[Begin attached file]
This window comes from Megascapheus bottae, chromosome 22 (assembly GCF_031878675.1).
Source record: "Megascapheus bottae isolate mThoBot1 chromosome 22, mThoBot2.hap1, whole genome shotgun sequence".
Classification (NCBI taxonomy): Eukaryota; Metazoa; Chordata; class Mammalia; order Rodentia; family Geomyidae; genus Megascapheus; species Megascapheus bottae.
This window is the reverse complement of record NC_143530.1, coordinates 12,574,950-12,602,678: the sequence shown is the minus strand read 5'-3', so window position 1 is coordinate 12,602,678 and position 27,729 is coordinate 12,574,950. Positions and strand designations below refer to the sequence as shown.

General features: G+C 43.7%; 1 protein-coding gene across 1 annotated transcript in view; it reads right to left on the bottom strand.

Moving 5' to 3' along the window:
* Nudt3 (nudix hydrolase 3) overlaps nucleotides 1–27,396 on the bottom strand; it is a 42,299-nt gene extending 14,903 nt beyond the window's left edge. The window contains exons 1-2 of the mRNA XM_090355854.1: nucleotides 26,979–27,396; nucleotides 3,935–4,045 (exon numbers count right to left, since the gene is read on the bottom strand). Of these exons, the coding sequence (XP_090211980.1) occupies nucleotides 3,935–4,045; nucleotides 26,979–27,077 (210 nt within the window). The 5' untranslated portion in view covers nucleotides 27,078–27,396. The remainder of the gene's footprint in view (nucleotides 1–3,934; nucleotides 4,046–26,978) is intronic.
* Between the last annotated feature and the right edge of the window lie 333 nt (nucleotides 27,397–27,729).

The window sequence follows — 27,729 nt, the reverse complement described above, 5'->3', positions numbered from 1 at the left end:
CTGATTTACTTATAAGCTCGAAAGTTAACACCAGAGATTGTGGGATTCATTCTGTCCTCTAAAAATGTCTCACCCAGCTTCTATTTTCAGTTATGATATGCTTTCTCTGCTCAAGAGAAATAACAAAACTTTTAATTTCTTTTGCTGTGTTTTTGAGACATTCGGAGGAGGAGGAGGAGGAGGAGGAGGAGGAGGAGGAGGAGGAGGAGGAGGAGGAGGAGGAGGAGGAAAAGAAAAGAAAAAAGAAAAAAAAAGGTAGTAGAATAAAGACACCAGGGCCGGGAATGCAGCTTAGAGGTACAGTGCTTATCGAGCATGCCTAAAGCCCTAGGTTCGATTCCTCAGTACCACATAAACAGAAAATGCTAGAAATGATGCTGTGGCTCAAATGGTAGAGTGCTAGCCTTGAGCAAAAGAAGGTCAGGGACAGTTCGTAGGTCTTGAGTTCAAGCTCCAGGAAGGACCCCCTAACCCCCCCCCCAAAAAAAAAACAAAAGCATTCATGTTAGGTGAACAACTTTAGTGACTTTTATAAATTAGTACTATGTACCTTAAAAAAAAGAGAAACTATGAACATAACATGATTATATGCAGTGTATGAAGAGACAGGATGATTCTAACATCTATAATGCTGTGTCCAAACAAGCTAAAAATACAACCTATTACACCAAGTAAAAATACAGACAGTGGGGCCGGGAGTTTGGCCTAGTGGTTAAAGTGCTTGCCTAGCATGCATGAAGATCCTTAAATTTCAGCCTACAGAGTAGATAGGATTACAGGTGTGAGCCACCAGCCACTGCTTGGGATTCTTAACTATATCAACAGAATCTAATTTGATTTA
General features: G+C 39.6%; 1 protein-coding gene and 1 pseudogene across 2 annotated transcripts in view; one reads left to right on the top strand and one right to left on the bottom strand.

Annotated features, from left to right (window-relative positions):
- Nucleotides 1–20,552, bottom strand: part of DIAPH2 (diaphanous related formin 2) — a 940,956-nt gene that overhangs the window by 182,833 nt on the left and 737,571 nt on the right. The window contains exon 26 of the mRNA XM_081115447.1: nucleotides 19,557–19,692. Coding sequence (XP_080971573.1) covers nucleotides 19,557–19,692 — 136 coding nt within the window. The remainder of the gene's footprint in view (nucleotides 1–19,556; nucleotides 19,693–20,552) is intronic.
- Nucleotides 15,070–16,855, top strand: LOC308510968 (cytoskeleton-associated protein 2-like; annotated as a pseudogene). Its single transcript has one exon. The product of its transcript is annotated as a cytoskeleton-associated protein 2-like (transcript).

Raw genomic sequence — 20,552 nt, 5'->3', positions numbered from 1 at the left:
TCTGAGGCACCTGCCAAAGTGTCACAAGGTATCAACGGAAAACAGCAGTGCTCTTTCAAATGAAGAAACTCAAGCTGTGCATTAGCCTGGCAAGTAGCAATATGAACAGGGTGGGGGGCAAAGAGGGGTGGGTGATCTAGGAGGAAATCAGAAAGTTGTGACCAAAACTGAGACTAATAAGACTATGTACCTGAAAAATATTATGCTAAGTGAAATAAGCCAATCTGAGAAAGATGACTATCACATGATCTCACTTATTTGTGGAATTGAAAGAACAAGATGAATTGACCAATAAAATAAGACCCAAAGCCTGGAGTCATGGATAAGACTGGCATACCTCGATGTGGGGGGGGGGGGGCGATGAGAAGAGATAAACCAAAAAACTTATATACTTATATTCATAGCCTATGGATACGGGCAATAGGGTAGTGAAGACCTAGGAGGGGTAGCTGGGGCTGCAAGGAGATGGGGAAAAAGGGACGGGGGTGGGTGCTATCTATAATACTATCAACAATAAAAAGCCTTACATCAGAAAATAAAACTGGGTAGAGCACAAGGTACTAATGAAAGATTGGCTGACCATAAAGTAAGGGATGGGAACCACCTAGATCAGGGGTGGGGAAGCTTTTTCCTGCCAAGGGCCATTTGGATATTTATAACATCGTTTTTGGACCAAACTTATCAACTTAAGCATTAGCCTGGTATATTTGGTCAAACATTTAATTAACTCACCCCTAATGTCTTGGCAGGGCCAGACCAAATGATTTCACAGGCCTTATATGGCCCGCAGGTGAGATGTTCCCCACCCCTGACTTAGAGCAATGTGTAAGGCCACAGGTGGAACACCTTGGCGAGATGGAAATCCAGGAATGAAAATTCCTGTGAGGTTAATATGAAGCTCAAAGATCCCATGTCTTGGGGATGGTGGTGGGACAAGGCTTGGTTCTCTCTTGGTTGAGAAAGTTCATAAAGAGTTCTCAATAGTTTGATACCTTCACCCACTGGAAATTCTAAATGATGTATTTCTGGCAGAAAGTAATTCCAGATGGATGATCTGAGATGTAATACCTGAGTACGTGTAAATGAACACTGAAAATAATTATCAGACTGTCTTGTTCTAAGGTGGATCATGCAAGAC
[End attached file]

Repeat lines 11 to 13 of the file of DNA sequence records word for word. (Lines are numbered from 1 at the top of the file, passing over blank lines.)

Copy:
General features: G+C 39.6%; 1 protein-coding gene and 1 pseudogene across 2 annotated transcripts in view; one reads left to right on the top strand and one right to left on the bottom strand.

Annotated features, from left to right (window-relative positions):
- Nucleotides 1–20,552, bottom strand: part of DIAPH2 (diaphanous related formin 2) — a 940,956-nt gene that overhangs the window by 182,833 nt on the left and 737,571 nt on the right. The window contains exon 26 of the mRNA XM_081115447.1: nucleotides 19,557–19,692. Coding sequence (XP_080971573.1) covers nucleotides 19,557–19,692 — 136 coding nt within the window. The remainder of the gene's footprint in view (nucleotides 1–19,556; nucleotides 19,693–20,552) is intronic.